Magazine articles with insider knowledge of construction history have been written before this. Blog posts have been, well, posted before this. Sumptuous, loving images have been captured of its visage. Even in light of these facts and my apparent inability to provide anything fresh, I shall proceed and continue. Think of this as the CliffNotes for fanboy cycling history.
Retrofetishizing the Colnago C40
My indoctrination started in earnest once I found myself employed in a bike shop. Even in the midst of a shop full of the latest Treks, GTs, Giants, Bianchis, as well as a few spectacular leftover Fondriest frames, there was one bike that captured my imagination: the Mapei Colnago C40. Unfortunately we didn’t sell them. But, I was being sold the Italian masterpiece via the pelotonal marketing assault the Mapei team was waging on the pro peloton around that time. Every magazine displayed their unbelievable (heh!) dominance whilst crushing pedals attached to the brilliantly painted C40. You couldn’t escape it, and I didn’t want to. To this day, the C40 and Colnagos in general are the only bikes that produce chills. Sure, there are equally amazing bikes out there, but none carrying the historical pedigree as these.
My defining C40 moments
Squadra Mapei obviously are the main reason I came to know of these machines. The wins upon them were magnificent and filled with spectacle. The Dutch Rabobank and Belgian Landbouwkrediet teams also waged war on these bikes. While not as prolific as Mapei, they also produced wins astride delicious looking Colnago C40s. Here are some of my favorite moments (and riders).
Mapei 1-2-3- in 1996 Paris-Roubaix
Johan Museeuw, Gianluca Bartolami, and Adrea Tafi destroy the field arriving in the Roubaix velodrome together. Mid-race Mapei team owner Georgio Squinzi phoned DS Patrick Lefevere giving orders that Museeuw cross first. Let’s just say it didn’t go over well.
Mapei 1-2-3 in 1998 Paris-Roubaix
’95 P-R winner Franco Ballerini arrives ahead of teammates Wilfried Peeters and Andrea Tafi.
Mapei 1-2-3 in 1999 Paris-Roubaix
Andrea Tafi finally gets his own cobblestone trophy. Teammates Wilfried Peeters and Tom Steels round out the podium.
Museeuw in 1998 Ronde van Vlaanderen
Flemish MONSTER!! Johan captures his third Ronde in true Leeuw van Vlaanderen fashion. Tragically, a week later he’d shatter his knee in the Arenberg Forest of Paris-Roubaix.
Museeuw in 2000 Paris-Roubaix
Coming back from his nearly career-ending ’98 Roubaix crash, Johan destroys the field soloing for the final 40k.
Bartoli in Fleche ’99
The master of style was also a master of the classics. His wardrobe was completed by accessorizing with the C40.
Paolo Bettini on Mapei ’99-’02
“Il Grillo” rode for Bartoli until Michele crashed and wasn’t able to race LBL. That year Bettini dropped the watercarrier role and La Doyenne. Thus began their firey love affair. Paolo’s most wins in a season came in 2002 with 15.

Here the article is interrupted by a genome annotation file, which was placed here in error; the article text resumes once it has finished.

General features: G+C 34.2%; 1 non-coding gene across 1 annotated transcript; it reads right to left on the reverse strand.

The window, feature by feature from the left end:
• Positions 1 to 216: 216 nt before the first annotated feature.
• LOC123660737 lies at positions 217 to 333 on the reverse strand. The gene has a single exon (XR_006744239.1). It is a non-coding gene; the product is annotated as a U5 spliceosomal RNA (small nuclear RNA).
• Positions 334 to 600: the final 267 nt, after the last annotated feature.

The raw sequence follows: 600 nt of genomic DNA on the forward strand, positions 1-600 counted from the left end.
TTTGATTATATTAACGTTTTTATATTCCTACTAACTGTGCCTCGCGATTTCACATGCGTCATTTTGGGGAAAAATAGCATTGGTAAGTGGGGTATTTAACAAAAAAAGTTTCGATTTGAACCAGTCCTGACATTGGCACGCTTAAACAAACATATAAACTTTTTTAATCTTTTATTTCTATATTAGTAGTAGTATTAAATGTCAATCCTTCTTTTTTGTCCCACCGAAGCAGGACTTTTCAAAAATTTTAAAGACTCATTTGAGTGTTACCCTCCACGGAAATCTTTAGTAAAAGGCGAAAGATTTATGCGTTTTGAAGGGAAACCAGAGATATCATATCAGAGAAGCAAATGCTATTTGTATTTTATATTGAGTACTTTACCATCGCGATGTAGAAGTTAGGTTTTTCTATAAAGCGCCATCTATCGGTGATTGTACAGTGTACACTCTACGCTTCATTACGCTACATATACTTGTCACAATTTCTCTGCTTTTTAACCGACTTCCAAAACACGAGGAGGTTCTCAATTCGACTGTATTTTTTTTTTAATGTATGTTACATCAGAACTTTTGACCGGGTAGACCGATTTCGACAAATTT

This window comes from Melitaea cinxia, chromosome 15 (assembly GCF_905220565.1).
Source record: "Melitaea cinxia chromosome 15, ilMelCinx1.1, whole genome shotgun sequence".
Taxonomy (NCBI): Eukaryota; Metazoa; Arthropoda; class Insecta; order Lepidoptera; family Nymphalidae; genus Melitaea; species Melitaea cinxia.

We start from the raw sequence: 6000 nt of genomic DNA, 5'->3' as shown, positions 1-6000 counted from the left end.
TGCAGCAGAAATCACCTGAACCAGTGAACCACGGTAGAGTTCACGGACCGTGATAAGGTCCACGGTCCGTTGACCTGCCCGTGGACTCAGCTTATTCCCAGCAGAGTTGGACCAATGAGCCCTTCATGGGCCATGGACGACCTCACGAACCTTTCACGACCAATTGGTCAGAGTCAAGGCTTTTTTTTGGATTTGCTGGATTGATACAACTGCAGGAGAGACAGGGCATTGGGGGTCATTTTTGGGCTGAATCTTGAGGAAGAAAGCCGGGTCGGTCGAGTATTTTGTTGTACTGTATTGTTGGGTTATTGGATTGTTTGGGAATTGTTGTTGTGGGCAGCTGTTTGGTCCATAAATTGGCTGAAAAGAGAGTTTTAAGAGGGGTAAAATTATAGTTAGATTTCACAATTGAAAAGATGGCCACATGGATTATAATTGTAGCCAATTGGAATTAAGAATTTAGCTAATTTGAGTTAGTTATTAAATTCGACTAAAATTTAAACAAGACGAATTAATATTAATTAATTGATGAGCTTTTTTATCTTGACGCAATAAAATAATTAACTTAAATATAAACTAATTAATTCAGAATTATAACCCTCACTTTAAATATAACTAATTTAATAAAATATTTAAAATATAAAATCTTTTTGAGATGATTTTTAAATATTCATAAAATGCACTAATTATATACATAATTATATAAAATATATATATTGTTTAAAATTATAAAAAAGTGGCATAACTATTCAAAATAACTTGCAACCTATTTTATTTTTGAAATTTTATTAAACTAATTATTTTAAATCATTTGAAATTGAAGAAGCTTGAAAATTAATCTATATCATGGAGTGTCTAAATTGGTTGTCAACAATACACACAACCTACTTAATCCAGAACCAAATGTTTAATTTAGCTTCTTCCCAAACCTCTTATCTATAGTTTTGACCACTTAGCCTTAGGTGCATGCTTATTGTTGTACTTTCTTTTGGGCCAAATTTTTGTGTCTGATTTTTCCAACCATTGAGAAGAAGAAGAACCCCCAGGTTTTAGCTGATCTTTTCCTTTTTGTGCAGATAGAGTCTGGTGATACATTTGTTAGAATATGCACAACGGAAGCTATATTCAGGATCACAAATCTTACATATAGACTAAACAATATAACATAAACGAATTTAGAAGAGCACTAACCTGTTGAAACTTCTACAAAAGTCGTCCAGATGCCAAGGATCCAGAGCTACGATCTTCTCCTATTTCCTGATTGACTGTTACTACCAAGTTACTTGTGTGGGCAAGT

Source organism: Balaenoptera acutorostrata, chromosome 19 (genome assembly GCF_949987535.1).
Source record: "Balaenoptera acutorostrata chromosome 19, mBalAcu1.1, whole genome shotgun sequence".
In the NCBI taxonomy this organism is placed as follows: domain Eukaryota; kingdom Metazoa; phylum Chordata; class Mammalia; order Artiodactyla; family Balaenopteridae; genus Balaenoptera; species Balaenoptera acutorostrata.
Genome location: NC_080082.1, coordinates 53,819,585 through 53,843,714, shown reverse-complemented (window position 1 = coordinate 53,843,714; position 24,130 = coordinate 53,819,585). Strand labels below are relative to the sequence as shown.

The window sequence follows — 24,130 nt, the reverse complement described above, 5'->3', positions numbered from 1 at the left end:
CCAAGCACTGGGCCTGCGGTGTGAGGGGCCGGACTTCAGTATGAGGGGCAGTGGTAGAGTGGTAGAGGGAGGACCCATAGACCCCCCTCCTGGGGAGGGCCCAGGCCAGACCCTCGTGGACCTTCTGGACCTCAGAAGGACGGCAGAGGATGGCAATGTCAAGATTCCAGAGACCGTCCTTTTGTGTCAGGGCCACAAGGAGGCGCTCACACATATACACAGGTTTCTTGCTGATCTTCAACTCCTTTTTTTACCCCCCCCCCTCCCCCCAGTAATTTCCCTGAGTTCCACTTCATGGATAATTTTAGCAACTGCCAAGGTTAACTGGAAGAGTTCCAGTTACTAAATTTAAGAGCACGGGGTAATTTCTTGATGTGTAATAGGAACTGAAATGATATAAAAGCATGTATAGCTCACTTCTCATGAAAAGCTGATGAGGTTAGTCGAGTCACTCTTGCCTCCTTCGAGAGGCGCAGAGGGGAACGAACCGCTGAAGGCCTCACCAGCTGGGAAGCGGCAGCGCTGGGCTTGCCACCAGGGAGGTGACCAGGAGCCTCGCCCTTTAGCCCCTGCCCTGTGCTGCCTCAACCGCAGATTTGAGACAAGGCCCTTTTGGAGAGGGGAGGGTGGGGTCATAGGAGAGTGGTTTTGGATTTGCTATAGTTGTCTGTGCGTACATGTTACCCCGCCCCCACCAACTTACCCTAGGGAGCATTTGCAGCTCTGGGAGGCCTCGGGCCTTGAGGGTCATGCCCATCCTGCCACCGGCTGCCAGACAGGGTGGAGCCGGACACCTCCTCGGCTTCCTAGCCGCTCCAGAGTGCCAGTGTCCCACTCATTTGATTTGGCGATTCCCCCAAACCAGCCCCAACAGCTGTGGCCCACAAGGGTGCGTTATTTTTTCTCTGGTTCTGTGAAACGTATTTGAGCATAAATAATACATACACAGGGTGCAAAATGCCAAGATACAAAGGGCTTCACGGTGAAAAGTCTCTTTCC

Tom Steels on Mapei ’96-’02
On his day Tom Steels could beat the best in the world (4 stages—’98 TdF), unleashing his trademark rage-face victory pose. Tom was also pretty handy in the Spring classics as well, taking the third podium step in the ’99 Paris-Roubaix.
Boogerd in Amstel ’99
Tantalizingly close for the Texan, but the Nederlander gets it. Michael Boogerd looked baller in that Dutchie Champs jersey.
Dekker in Amstel ’01
Further proving that Armstrong couldn’t sprint worth a **** (except of course in the ’04 TdF, but that’s a story for USADA and WADA), Erik Dekker blows an eye gasket in ecstasy.
A few more shots
A few examples of these fine machines in the wild. Mapei, Rabobank and Landbouwkrediet are represented.
The Colnago Museum
Within the hallowed halls of the Colnago Museum resides a wealth of historical carbon. Here are a few of the C40s ridden in Roubaix, complete with mud intact. There are a ridiculous amount of shots on the blog, Colnago Con Brio.
That’s about enough…
Honestly, I could keep going—there’s enough info and images to do so. I’ve kept this as small as possible and it’s still a monster post. Now, let’s give credit to some sources.
Tenspeed Hero – Colnago C40 Mapei: Recent post highlighting images of a new acquisition of the fabled frame.
Colnago Con Brio – Colnago & Team Mapei – Paris-Roubaix 1996: Nice little post on the first, yet most spectacular of Mapei’s Roubaix podium sweeps.
Daily Peloton – Paris Roubaix 1996: Post on the still controversial scripted finish.
Cycling Archives – Mapei team search: Indespensible source of information—and hilarious team PR shots.